Written by Russell T. Davies
Much better. This week's episode was staple Who fodder, nothing more, nothing less, but unlike New Earth (which Davies also wrote), it got to show us the rapport between Rose and the Doctor. The episode did start out with a quite rubbishy prologue, wherein an order of monks take over a large Scottish estate. For whatever reason, these Scottish monks, circa 1879, go all Shaolin on the poor servants, in a hastily shot fighting sequence that was five years too late to be cool, and had no later bearing on the plot. Couldn't they just have been evil monks with guns?
But after that, we have the Doctor and Rose planning to send the Tardis to 1979 to see Ian Dury and the Blockheads perform. Wouldn't most of us, if we were companions use the Tardis for this kind of historical journey? Why would I want to go see the Battle of Hastings? I'd probably get hurt. So anyway, they undershoot by a century and join Queen Victoria, who is journeying north and has to stay in the creepy, monk-overrun estate. The monks are intending to release a werewolf they both worship and carry around in a crate and hope that a bite will carry on the lycanthrope gene to the monarch. The episode features a CG wolf in the house, a few moments of scary "it's quiet, too quiet" suspense, and the Doctor thinking on his feet. So as I said, pretty simple. The pre-werewolf man, with his solid black eyes, was actually creepier than the wolf--too bad we only saw a little bit of him.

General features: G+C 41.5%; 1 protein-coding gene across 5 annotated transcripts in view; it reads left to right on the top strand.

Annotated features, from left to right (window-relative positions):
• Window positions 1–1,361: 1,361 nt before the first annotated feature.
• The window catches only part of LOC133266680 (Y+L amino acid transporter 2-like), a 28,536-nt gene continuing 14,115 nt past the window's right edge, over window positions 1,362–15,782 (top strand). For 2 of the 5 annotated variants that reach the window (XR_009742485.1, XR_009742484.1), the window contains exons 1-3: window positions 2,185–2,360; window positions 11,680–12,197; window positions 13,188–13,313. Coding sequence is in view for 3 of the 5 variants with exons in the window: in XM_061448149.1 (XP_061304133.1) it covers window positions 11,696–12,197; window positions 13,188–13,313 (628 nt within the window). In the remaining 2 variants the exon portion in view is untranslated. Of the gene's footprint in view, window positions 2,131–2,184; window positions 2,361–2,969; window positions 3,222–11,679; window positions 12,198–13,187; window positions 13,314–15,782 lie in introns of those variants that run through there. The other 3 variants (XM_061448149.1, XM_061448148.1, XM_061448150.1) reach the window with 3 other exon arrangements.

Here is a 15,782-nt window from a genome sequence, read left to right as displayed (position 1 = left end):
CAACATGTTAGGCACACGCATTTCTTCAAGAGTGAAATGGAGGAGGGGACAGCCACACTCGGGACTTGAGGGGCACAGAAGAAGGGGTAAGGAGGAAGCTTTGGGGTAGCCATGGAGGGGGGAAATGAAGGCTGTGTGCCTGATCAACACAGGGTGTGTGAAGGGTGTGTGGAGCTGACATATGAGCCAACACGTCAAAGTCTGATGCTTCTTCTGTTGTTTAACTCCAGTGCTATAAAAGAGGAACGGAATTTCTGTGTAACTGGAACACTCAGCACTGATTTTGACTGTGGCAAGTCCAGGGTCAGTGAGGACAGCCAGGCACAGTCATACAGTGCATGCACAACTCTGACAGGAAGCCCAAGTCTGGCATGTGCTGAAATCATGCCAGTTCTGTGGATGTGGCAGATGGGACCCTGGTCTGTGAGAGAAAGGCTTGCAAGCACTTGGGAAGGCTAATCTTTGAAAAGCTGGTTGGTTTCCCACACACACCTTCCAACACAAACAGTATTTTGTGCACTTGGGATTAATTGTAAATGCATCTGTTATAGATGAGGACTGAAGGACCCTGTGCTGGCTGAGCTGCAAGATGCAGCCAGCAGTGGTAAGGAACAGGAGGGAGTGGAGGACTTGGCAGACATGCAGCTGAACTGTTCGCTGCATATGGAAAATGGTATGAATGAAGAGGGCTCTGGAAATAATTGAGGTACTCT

Most enjoyable was the waggish banter between the two leads, which reminded me a bit of the "above it all" attitude of the Tom Baker years. Yet, there's always a dose of reality around the corner to put Rose (and by extension the Doctor) in her place.
If I remember rightly, both the first and second episodes of Season One (or Season 27 for you purists) were just okay, so hopefully we'll really be getting to the meat of the season soon enough. Next week's episode promises a reunion with former companion Sarah Jane Smith.